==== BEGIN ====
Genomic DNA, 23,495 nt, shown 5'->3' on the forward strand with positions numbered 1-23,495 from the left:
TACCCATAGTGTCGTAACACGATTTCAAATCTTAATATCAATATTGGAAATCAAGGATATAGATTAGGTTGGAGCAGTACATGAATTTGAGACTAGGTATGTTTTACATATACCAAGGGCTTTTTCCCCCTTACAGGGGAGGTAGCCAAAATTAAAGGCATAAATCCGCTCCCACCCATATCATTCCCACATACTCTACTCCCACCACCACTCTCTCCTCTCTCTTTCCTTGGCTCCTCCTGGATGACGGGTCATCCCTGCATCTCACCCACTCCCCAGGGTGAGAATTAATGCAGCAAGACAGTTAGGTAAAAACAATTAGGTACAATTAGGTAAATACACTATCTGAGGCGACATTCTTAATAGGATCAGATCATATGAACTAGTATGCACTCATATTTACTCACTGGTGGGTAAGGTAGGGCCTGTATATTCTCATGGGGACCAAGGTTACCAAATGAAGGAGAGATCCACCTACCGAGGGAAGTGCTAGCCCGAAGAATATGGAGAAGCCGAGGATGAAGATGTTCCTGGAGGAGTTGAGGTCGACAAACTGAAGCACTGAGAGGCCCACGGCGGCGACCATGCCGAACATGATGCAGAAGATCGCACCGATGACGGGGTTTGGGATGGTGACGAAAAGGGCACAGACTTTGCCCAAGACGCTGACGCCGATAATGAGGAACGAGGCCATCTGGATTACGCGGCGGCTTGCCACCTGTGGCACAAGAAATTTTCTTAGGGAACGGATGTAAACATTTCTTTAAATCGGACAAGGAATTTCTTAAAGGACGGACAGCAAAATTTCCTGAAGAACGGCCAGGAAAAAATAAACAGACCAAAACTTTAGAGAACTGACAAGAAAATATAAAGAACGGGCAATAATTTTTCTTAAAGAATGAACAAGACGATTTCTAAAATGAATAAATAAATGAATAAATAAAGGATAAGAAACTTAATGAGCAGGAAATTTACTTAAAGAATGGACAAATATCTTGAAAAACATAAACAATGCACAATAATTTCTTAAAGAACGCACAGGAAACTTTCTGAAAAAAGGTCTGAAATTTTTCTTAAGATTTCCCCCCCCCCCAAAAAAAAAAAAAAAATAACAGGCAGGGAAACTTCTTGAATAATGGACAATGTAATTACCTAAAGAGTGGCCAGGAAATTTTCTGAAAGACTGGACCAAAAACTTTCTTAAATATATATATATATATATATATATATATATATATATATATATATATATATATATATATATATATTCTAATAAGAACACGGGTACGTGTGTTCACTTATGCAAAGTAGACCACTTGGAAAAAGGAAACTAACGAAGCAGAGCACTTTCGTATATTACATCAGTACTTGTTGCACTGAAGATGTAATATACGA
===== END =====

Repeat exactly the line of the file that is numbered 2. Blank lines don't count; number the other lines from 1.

TACCCATAGTGTCGTAACACGATTTCAAATCTTAATATCAATATTGGAAATCAAGGATATAGATTAGGTTGGAGCAGTACATGAATTTGAGACTAGGTATGTTTTACATATACCAAGGGCTTTTTCCCCCTTACAGGGGAGGTAGCCAAAATTAAAGGCATAAATCCGCTCCCACCCATATCATTCCCACATACTCTACTCCCACCACCACTCTCTCCTCTCTCTTTCCTTGGCTCCTCCTGGATGACGGGTCATCCCTGCATCTCACCCACTCCCCAGGGTGAGAATTAATGCAGCAAGACAGTTAGGTAAAAACAATTAGGTACAATTAGGTAAATACACTATCTGAGGCGACATTCTTAATAGGATCAGATCATATGAACTAGTATGCACTCATATTTACTCACTGGTGGGTAAGGTAGGGCCTGTATATTCTCATGGGGACCAAGGTTACCAAATGAAGGAGAGATCCACCTACCGAGGGAAGTGCTAGCCCGAAGAATATGGAGAAGCCGAGGATGAAGATGTTCCTGGAGGAGTTGAGGTCGACAAACTGAAGCACTGAGAGGCCCACGGCGGCGACCATGCCGAACATGATGCAGAAGATCGCACCGATGACGGGGTTTGGGATGGTGACGAAAAGGGCACAGACTTTGCCCAAGACGCTGACGCCGATAATGAGGAACGAGGCCATCTGGATTACGCGGCGGCTTGCCACCTGTGGCACAAGAAATTTTCTTAGGGAACGGATGTAAACATTTCTTTAAATCGGACAAGGAATTTCTTAAAGGACGGACAGCAAAATTTCCTGAAGAACGGCCAGGAAAAAATAAACAGACCAAAACTTTAGAGAACTGACAAGAAAATATAAAGAACGGGCAATAATTTTTCTTAAAGAATGAACAAGACGATTTCTAAAATGAATAAATAAATGAATAAATAAAGGATAAGAAACTTAATGAGCAGGAAATTTACTTAAAGAATGGACAAATATCTTGAAAAACATAAACAATGCACAATAATTTCTTAAAGAACGCACAGGAAACTTTCTGAAAAAAGGTCTGAAATTTTTCTTAAGATTTCCCCCCCCCCCAAAAAAAAAAAAAAAATAACAGGCAGGGAAACTTCTTGAATAATGGACAATGTAATTACCTAAAGAGTGGCCAGGAAATTTTCTGAAAGACTGGACCAAAAACTTTCTTAAATATATATATATATATATATATATATATATATATATATATATATATATATATATATATATATATTCTAATAAGAACACGGGTACGTGTGTTCACTTATGCAAAGTAGACCACTTGGAAAAAGGAAACTAACGAAGCAGAGCACTTTCGTATATTACATCAGTACTTGTTGCACTGAAGATGTAATATACGA